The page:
The book "Mother, I have Something to Tell You" begins like this:
"We are mothers who speak to you here. We know that birth is violent, that blood must flow and flesh tear and hard bones bend to bring new life into the world. . . ."
Author Margaret Taylor Smith deals with what many mothers would agree can be a much more painful event--the birth of a child as a person--a person who may make life choices that frighten, sadden or appall parents.
Smith set out to learn how mothers cope when a teen-aged or young-adult child makes a shocking or heartbreaking choice. She interviewed mothers who had learned to live with tragedy such as a child's suicide or drug addiction, and also mothers whose children opted to pursue life styles that deeply disturbed their parents. One mother faced the long ordeal of an anorexic daughter, another the extraordinary experience of learning that her gifted, petite 13-year-old daughter was a transsexual.
The interviews, done in the Detroit area where Smith lives, are in the archive of the Murray Research Center at Radcliff College. The book, published by Doubleday, was written by journalist Jo Brans.
Smith, 61, has raised four children and come through one of the less-destructive bombshells that children can drop. Her son had married and divorced shortly after finishing college, then went to live with, and eventually married, a black woman (the Smiths are white) who was older and had children. (While all the women she interviewed are white, Smith said groups of minority women where she has spoken identified with her views of problems and themes in mother-child relations.)
Nontraditional marriage choices illustrate the kinds of issues Smith wished to explore. The mothers she interviewed were chosen from her own generation and class, women who came of age in the '50s and were dedicated to making a career of being perfect mothers.
The children, in turn, grew up in the '60s and '70s in a period of social upheaval and changing values. "I think what one has to keep in mind," Smith said, "is that throughout our history there have been disruptive times. The '60s and '70s were particularly so. There was a schism in the country. The middle class was being challenged."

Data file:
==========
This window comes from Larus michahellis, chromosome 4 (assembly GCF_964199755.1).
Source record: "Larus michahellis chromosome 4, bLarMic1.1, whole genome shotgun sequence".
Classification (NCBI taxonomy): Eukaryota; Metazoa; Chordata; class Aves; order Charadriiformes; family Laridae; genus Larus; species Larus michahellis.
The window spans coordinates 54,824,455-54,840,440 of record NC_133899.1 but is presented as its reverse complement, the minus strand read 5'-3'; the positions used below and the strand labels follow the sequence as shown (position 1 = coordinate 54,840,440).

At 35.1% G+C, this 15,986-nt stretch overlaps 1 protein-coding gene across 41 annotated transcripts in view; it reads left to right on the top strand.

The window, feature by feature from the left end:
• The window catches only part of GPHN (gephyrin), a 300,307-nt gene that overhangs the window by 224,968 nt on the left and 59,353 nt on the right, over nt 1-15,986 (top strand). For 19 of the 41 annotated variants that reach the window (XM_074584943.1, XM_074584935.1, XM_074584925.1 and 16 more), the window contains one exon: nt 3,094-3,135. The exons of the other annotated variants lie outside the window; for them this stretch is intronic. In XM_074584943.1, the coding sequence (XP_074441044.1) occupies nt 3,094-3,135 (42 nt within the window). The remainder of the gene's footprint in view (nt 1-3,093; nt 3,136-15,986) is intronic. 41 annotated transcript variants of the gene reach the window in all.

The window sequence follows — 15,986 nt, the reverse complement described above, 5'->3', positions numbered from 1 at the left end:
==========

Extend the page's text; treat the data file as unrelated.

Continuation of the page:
Many, but not all, of the women Smith interviewed had a great deal of help and support in the parenting crisis from their husbands, but she chose to focus on the mothers and the unique relationship between mothers and their children.
These mothers also were affected by the times. They devotedly taught values like tolerance and independent thinking. But, Smith said, virtually all were no less dismayed when the child raised to think for himself went out and did so in unexpected ways.
It is not only children who grow up. So do mothers. "There are no cosmic answers for good parenting," Smith said. "This is very hard for parents to understand. The women who coped were willing to change and grow themselves."
Whether the mother faced the tragedy of a dead child or a child in prison, or the less devastating choices children make, Smith said she found that there was a common pattern in the way mothers coped:
--Shock. For different mothers this is marked by denial, confusion, anger with the child, and an overwhelming sense that she, the mother, is somehow responsible and guilty.
--Attention. In this stage, the mother begins to try to understand the child--the real child behind the ideal child she had created in her mind. She tries to interpret the child's behavior to others.
--Action. Turning from feelings to action, the mother tries to learn about the problem, seeks information and help from experts.
--Detachment. Having done her best to understand the child and help the child, she realizes the limits of her responsibility. She frees the child from her expectations.
--Autonomy. The mother turns back to the only life for which she is fully responsible: her own. This is frequently a period of growth in marriage and in activities.
--Connection. The bonds of love between mother and child are asserted, this time between two independent people.
"The women who coped," Smith said, "were women who were willing to change and grow themselves."